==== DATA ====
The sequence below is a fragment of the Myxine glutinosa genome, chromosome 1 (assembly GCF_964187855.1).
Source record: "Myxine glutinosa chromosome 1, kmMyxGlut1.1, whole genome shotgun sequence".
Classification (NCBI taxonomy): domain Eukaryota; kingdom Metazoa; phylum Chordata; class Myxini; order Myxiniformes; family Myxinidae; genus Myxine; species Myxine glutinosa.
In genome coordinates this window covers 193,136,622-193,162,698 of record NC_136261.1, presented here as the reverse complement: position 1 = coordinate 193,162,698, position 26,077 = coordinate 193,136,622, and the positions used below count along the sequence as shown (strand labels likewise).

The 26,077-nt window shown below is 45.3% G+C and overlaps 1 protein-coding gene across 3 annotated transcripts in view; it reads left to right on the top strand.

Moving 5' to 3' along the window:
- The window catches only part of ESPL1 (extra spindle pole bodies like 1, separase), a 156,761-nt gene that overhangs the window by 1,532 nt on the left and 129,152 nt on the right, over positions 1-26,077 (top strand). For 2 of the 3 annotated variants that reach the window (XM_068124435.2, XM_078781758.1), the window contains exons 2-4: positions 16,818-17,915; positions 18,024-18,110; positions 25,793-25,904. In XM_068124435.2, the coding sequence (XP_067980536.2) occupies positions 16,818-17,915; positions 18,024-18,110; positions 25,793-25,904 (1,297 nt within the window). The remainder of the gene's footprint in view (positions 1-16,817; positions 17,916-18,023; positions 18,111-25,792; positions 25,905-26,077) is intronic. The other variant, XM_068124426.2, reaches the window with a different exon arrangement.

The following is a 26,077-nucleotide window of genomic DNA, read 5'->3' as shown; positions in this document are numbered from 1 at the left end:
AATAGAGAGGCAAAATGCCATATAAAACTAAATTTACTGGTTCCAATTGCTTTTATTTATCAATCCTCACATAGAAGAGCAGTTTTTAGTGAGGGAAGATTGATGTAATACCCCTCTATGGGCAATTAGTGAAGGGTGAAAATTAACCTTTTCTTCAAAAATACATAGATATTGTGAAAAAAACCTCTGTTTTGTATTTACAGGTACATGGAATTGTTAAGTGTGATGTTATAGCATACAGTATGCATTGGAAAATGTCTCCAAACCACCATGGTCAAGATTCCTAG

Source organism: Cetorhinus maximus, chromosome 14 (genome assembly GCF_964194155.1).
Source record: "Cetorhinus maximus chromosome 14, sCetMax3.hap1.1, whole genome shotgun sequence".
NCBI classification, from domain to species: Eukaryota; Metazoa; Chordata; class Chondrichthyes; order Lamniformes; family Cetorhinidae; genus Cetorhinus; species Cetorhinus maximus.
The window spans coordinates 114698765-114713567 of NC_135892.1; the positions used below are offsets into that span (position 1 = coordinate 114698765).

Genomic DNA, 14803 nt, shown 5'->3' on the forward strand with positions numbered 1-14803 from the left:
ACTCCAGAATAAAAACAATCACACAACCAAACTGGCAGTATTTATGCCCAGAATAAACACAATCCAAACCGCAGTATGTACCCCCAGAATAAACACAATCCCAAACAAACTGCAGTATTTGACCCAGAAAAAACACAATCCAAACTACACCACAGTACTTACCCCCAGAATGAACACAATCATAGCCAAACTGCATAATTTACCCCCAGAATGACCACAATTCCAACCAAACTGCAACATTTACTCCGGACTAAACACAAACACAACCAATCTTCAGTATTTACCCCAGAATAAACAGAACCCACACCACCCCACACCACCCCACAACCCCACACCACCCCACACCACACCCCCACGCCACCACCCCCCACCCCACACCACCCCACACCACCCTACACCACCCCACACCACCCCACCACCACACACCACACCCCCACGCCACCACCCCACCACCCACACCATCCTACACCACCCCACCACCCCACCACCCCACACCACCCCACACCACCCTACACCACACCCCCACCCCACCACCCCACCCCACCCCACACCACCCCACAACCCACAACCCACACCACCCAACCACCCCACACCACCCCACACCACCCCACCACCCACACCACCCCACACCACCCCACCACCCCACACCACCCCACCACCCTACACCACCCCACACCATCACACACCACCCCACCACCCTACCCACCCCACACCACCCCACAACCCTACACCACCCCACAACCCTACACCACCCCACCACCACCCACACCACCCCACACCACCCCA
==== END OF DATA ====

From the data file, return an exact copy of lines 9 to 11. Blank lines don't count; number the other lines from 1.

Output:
AATAGAGAGGCAAAATGCCATATAAAACTAAATTTACTGGTTCCAATTGCTTTTATTTATCAATCCTCACATAGAAGAGCAGTTTTTAGTGAGGGAAGATTGATGTAATACCCCTCTATGGGCAATTAGTGAAGGGTGAAAATTAACCTTTTCTTCAAAAATACATAGATATTGTGAAAAAAACCTCTGTTTTGTATTTACAGGTACATGGAATTGTTAAGTGTGATGTTATAGCATACAGTATGCATTGGAAAATGTCTCCAAACCACCATGGTCAAGATTCCTAG

Source organism: Cetorhinus maximus, chromosome 14 (genome assembly GCF_964194155.1).
Source record: "Cetorhinus maximus chromosome 14, sCetMax3.hap1.1, whole genome shotgun sequence".